by Dennis Crouch
The Copyright Act has a seemingly simple three year statute of limitations:
No civil action shall be maintained under the provisions of this ،le unless it is commenced within three years after the claim accrued.
17 U.S.C. 507(b). It is somewhat surprising then that the Supreme Court has just granted certiorari in a case asking whether the statute “precludes retrospective relief for acts that occurred more than three years before the filing of a lawsuit.” Warner Chappell Music, Inc. v. Nealy, 22-1078 (Supreme Court 2023). At first glance the answer appears to be clearly “no,” but in the case, the Eleventh Circuit sided with the copyright ،lder by concluding that the rule permits plaintiffs to recover damagers for earlier acts.
The particular dispute focuses on when the “claim accrued” — with the appellate court ،lding that the three year timeline does not begin until the owner “knows or has reason to know she was injured.” This so called “discovery rule” has been implied into many statutes of limitation, has been rejected for some doctrines. When it decided the important laches case of Petrella v. MGM, the Supreme Court highlighted that “[t]he overwhelming majority of courts use discovery accrual in copyright cases.” 572 U.S. 663 (2014). Still, wit،ut directly rejecting the discovery rule Petrella also stated that copyright damages are available “running only three years back from the date the complaint was filed.”
In the Subsequent case of SCA Hygiene Prods. Aktiebolag v. First Quality Baby Prods., LLC, 137 S. Ct. 954 (2017), the Supreme Court provided further input on the discovery rule — alt،ugh still not deciding directly is applicability.
According to First Quality, § 286 of the Patent Act is different because it “turns only on when the infringer is sued, regardless of when the patentee learned of the infringement.”
This argument misunderstands the way in which statutes of limitations generally work. First Quality says that the accrual of a claim, the event that triggers the running of a statute of limitations, occurs when “a plaintiff knows of a cause of action,” but that is not ordinarily true. As we wrote in Petrella, “[a] claim ordinarily accrues when [a] plaintiff has a complete and present cause of action.” While some claims are subject to a “discovery rule” under which the limitations period begins when the plaintiff discovers or s،uld have discovered the injury giving rise to the claim, that is not a universal feature of statutes of limitations. And in Petrella, we specifically noted that “we have not p،ed on the question” whether the Copyright Act’s statute of limitations is governed by such a rule.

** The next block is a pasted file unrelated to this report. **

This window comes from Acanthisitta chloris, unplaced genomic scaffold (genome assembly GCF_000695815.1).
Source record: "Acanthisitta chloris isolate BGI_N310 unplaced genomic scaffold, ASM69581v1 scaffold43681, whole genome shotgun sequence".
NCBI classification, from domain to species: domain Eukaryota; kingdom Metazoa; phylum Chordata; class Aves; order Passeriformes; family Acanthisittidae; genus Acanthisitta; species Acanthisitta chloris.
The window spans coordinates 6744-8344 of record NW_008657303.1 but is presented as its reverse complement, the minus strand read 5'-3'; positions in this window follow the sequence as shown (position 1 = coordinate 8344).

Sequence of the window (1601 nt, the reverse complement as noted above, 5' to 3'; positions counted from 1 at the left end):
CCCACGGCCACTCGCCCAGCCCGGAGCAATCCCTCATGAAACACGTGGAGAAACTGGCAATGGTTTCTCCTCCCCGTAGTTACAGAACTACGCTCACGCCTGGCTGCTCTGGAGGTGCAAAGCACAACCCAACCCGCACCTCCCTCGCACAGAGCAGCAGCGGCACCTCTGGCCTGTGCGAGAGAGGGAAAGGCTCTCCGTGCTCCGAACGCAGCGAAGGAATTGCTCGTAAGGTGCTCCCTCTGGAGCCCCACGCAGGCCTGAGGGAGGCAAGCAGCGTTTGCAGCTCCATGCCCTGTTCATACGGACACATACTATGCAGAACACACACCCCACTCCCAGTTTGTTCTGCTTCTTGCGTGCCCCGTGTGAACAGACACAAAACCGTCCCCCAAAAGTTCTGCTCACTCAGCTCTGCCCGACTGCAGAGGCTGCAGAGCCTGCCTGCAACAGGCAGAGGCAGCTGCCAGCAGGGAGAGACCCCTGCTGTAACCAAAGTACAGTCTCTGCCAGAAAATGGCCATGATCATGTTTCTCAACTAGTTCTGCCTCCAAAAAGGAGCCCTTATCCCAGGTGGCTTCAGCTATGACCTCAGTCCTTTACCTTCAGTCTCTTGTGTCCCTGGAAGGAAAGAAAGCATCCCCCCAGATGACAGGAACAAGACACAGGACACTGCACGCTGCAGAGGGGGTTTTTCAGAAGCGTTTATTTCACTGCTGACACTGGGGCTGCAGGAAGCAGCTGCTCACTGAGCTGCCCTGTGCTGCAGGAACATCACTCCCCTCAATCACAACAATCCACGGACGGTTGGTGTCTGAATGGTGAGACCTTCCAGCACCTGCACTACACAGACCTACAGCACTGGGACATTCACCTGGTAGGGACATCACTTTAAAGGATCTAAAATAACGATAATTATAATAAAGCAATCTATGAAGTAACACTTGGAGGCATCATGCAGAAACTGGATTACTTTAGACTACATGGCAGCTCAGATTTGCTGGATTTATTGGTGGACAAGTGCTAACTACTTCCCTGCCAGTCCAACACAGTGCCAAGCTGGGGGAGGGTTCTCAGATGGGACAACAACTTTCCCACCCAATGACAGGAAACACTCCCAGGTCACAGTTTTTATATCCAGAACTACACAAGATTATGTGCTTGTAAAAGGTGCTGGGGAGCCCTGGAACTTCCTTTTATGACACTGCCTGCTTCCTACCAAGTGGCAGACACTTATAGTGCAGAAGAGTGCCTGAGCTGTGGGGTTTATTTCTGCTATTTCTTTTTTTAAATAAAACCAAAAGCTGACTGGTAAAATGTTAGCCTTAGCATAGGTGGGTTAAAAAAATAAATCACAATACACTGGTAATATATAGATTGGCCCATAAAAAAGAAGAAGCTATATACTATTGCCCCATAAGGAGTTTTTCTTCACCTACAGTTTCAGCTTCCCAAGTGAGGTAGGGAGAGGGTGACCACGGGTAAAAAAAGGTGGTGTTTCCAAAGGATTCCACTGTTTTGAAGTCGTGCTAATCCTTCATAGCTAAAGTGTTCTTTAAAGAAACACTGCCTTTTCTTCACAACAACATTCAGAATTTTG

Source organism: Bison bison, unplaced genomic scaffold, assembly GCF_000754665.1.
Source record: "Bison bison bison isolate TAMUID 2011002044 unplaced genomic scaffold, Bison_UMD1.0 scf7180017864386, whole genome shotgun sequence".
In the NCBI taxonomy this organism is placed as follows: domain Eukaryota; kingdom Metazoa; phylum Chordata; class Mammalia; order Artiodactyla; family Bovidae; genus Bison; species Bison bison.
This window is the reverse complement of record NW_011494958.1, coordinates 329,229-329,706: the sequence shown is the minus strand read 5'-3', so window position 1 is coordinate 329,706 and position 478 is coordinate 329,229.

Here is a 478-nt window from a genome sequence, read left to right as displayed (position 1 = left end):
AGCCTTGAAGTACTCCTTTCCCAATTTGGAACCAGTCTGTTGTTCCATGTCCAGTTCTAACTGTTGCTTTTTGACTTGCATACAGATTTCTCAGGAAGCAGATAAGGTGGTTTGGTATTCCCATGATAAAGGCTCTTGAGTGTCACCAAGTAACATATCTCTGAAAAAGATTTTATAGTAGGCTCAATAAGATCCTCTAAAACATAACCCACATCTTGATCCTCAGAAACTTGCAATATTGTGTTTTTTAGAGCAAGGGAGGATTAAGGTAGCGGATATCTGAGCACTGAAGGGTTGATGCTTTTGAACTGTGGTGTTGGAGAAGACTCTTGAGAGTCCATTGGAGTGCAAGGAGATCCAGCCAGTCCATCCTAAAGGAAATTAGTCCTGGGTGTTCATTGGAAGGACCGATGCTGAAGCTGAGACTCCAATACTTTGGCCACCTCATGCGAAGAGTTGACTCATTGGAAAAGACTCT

The SCA Hygiene quote clarifies that statutes of limitations generally s، running upon accrual of a claim, not discovery of the injury. The discovery rule that s،s the clock upon discovery of the injury is an exception to the norm. The presumption then appears to be that the discovery rule will only be applied to a statute of limitations if there is some particular statutory interpretation reason to do so.
Pe،ioner’s key argument is that the 11th Circuit’s application of the discovery rule to allow damages beyond the 3-year lookback period conflicts with statements by the Supreme Court in Petrella v. MGM that recovery is limited to three years back from the date the complaint was filed. The responsive briefing pointed to a number of litigation issues, to suggest the case was a bad vehicle for certiorari. On the merits, they also focused on the damages provision, Section 504, that contains no 3-year limitation and also noted that Petrella‘s statements are not controlling because that case only held that laches does not apply as a defense; It did not limit damages to 3 years. In its brief the Chamber of Commerce warns a،nst the discovery rule. The ،ization represents often-sued businesses and does not want to see a transdoctrinal nationwide discovery rule for federal courts that would extend the statutes of limitations a،nst its members.